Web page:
2002 Horatio Alger Award Winner
"The bottom line is this: education is the sine qua non for a successful life in the 21st century."
The third of five children, John Colloton was born in 1931 in Mason City, Iowa. His parents were the grandchildren of Irish immigrants, and the Colloton family lived in an ethnic enclave known as Irish Row. They centered their lives on St. Joseph's Church and the activities that surrounded the church and its associated academy. John Colloton's father, who completed his education at the tenth grade, worked as a machinist for the Milwaukee Railroad. The family's home, which they rented for $25 a month, was small and austere, but Colloton says his family life was happy. "Most everyone in our neighborhood was poor," he says, "so we were all in the same circumstances. We didn't think of ourselves as being poor, but in retrospect I realize that we were."
Colloton's parents were hard working and devoted to their children and their religious upbringing. "My parents conveyed solid values to us," he says. "Hard work was a virtue in their minds and integrity was important. They taught us to have humility and to be considerate of others. In the midst of that was our religion, which was a big part of our family life."
When Colloton was 11, his father contracted tuberculosis and was sent to a distant sanitarium for nearly two years. His absence was stunning to the family. All the children went to work to help with expenses. John Colloton got a newspaper route. He also hung storm windows in the fall; shoveled sidewalks in the winter; and did lawn work, painted houses, and dug ditches in the summer. As a young teenager, he worked for a plumbing company.
Education had always been a priority in the Colloton household. The nuns and priests in his high school encouraged Colloton to attend college, but money was a major obstacle. Colloton's father, who had recovered from tuberculosis and returned home, was subsequently laid off from the railroad and the odd jobs he could find barely supported the family. Colloton's older brother, a World War II veteran, was attending Loras College on the GI Bill. Colloton enrolled at Loras and his brother's friends gave him their old textbooks. During the school year, he worked in the cafeteria and local post office. Each summer, he worked full time on a utility line gang. He graduated magna cum laude from Loras with a degree in business administration.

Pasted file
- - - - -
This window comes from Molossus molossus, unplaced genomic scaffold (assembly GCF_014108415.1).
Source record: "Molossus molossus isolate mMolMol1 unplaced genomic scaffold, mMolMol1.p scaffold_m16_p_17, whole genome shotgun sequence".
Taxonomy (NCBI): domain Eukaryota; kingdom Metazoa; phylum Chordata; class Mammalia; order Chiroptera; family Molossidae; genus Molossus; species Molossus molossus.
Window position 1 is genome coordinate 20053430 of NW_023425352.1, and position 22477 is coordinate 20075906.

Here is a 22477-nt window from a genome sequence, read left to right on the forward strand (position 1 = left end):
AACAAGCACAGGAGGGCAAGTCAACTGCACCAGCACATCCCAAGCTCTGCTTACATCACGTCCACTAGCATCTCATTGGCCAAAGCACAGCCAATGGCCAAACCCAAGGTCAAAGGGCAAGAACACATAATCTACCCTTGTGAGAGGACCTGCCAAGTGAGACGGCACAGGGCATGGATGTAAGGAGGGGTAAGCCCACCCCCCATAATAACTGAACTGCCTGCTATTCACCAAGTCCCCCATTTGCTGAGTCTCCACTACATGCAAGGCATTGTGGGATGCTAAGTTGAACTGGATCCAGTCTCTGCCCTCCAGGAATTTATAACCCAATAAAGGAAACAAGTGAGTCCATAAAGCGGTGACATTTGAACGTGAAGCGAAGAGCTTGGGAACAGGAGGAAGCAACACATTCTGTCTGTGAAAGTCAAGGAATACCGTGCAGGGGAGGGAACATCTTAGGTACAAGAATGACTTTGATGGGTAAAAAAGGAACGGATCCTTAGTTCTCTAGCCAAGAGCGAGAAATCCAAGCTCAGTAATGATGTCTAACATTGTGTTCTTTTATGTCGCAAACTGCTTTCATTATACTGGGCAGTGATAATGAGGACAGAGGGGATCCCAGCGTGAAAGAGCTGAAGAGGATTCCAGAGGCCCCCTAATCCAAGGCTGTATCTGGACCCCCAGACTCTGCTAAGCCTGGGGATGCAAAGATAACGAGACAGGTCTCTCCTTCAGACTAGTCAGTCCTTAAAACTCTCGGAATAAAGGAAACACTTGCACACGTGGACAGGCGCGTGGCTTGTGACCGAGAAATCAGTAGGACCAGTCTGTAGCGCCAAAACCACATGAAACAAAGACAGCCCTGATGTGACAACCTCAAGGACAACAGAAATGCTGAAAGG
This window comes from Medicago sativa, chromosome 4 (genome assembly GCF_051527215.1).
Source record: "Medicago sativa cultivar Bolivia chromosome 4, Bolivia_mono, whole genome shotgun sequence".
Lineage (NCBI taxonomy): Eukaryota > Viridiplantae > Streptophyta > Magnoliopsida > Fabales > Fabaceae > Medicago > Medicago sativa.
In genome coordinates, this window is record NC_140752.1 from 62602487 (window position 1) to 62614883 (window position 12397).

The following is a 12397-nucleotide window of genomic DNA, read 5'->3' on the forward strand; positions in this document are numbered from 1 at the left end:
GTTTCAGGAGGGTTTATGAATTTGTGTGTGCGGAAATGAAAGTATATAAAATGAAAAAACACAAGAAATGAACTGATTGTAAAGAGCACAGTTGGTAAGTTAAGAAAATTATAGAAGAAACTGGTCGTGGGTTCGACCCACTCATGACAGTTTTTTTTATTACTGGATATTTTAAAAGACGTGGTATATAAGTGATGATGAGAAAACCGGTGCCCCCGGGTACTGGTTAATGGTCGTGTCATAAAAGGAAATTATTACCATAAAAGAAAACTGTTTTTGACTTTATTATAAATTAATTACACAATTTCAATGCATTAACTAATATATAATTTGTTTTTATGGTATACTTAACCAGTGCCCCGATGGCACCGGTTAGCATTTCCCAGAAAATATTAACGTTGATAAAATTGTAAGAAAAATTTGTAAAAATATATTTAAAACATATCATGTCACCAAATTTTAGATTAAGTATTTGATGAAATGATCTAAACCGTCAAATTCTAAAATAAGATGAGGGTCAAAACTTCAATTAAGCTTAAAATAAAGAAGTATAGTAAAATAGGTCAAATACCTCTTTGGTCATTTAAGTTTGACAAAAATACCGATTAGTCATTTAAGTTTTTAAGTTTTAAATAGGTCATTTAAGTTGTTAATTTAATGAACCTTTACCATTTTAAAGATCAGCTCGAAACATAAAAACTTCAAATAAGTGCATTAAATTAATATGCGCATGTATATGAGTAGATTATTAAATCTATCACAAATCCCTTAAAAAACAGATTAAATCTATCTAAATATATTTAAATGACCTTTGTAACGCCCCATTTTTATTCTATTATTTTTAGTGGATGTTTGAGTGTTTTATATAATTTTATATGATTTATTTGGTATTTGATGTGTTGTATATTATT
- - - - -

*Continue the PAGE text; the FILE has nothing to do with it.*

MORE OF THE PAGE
Colloton immediately joined the Army and was sent to Germany. When he returned to the States, he used the GI Bill to finance his graduate degree in hospital administration at the University of Iowa.
In 1956, Colloton began his professional career as an administrative intern at the University of Iowa Hospitals and Clinics (UIHC). In 1971, he became the director of UIHC, a position he held until 1993. During his 44-year tenure at UIHC, Colloton conceived, designed, and built one of the world's premier teaching hospitals.
From 1993 until his retirement at the end of 2000, Colloton served as university vice president for statewide health services. In 1988, the Association of American Medical Colleges elected Colloton as its chairman. He was only the second non-physician to hold that position in the 112-year history of the Association.
When asked about his successes in life, Colloton says he believes much is required from those to whom much is given. "I define a person's level of success by how well he or she achieves on three different fronts," he says. "First, has he conducted his professional or occupational life in a manner that develops the full potential of his God-given talent? Second, has he met his obligations to his family? Third, has he followed some respectable code of morality? If one scores high on these three fronts, then I believe one can call him or herself successful."
Colloton is often asked to serve as a keynote speaker. When he addresses young audiences, his advice is to set goals that are realistic. "Once you achieve a goal," he says, "you should raise the bar. If a young person follows this approach to self-development, becomes educated, works to the limit of his or her abilities, and perseveres in the face of occasionally falling short, that person will be rewarded with a fulfilling life. The bottom line is that education is the sine-qua-non for a successful life in the 21st century."